Monday, December 03, 2007

Cowichan Primroses

Where did all the Cowichan primroses go? I guess the answer might be... to Brittany. Cowichan primroses are deeply colored garden primroses with the yellow eye in the center being very small, so you get a big snootful of rich, dark color. The original Cowichan primrose, I read, appeared from seed in Cowichan Station in the lovely Cowichan Valley on Vancouver Island in the 1930's. It was a deep red with almost no eye, so it was very striking, and was passed by the original gardener, a man named Neel, to a friend, then it was passed along further until a local nursery began to sell it, calling it 'Cowichan Primula'.
Florence Bellis, the breeder of Barnhaven primroses in Oregon, obtained a plant and did extensive further work with its pollen (her original plant died soon after she got it), producing a whole strain of small-eyed, dark-colored primroses. Upon her retirement (she died about twenty years ago), her breeding stock was passed on to several successive further generations of primula growers, and currently is under the care of a couple in Brittany who carry on the original name as Barnhaven Primroses.
Interestingly, supposedly the original Cowichan plant still survives in the gardens of some primula fanciers in Great Britain, and can be seen on the message board of the SRGC.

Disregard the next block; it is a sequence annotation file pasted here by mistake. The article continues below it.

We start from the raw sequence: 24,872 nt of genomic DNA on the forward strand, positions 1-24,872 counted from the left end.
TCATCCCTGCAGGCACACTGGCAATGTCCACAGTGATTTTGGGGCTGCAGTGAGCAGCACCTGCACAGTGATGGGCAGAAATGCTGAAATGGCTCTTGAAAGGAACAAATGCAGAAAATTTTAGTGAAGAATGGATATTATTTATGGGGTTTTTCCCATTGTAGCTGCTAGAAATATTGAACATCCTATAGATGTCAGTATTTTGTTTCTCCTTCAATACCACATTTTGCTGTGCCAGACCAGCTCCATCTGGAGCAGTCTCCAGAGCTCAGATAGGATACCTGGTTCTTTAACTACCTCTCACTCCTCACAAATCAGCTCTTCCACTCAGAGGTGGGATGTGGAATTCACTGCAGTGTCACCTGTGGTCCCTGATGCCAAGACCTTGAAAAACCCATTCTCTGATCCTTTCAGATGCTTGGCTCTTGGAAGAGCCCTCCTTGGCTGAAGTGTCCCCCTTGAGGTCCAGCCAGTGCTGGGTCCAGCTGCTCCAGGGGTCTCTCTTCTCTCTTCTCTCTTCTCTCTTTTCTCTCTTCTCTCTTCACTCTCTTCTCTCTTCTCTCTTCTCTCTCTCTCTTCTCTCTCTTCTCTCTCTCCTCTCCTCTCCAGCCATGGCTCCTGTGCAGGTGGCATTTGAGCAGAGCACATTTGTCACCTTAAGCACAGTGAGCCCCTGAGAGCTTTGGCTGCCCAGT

Now, it seems as if about the only primrose of the Cowichan strain you can get commercially in this country is 'Velvet Moon', a deep red. Thompson & Morgan (who it is said might have been the source of the seed for the original plant) did sell what they call Cowichan seed, and I bought a packet many years ago, but in moving from garden to garden I only still have the one seedling primrose shown above that has made it to my present garden... and it has rather too large of an eye to be considered a real Cowichan. This fall I constructed a new little shady, moist bed with the thought in mind that I would grow some more of these little beauties. Alas, next year's T & M list does not seem to have the Cowichan seeds in it... I have a serious case of gardening winter mopes, and it is only December.

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My solution this morning was to buy a dozen amaryllis bulbs on the internet. I know I will give most of them away. At the same time there is the momentary fantasy of starting, and then racing, 12 amaryllis bulbs. Which one will bloom first? How about which one will be the tallest? How about mixing them up and guessing which will be the bright red?
Who said gardeners can't have fun in the winter.
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I understand your "mopes." The flowers are beautiful! Very interesting story.

I visited the Barnhaven site. I noticed that they sell primroses... and add seeds? They also sell a Victorian Polyanthus that has a flatter petal and large eye. very similar appearance to yours.

There's actually quite a variety of plants there. I'll explore more. Thanks!
Shady... I wish we had half the variety of stuff in this country that they have in GB.
I was probably the person who wrote about the Cowichan primrose on the SRGC forum. The original Cowichan primrose is not in Great Britain, but in Victoria, British Columbia, Canada, where it is grown by a number of people. It does not set seed, so there is no danger of it being supplanted by seedlings.

Velvet Moon was developed by the late John Kerridge of Vancouver B.C. and Saltspring Island.

Diane Whitehead
Diane... Now that's fascinating that the original Cowichan doesn't set seed; so the "Cowichan" seed from T & M must be pretty far from the mark. Oh well.

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